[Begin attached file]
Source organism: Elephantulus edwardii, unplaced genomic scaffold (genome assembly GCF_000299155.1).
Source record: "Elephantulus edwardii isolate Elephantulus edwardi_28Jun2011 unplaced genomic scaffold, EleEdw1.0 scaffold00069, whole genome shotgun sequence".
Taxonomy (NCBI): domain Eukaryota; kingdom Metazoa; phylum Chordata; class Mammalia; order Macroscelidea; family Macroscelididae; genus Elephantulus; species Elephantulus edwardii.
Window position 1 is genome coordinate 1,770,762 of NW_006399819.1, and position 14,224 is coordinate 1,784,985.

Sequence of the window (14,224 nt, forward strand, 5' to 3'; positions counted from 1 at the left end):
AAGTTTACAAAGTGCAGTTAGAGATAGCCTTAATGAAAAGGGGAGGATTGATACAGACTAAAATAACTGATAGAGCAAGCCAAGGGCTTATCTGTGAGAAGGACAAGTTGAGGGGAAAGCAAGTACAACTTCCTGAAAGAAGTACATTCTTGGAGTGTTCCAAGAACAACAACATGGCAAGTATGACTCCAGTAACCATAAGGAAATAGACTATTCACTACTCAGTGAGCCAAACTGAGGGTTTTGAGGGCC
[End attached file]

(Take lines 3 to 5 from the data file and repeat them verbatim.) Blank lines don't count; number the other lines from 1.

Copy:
Taxonomy (NCBI): domain Eukaryota; kingdom Metazoa; phylum Chordata; class Mammalia; order Macroscelidea; family Macroscelididae; genus Elephantulus; species Elephantulus edwardii.
Window position 1 is genome coordinate 1,770,762 of NW_006399819.1, and position 14,224 is coordinate 1,784,985.

Sequence of the window (14,224 nt, forward strand, 5' to 3'; positions counted from 1 at the left end):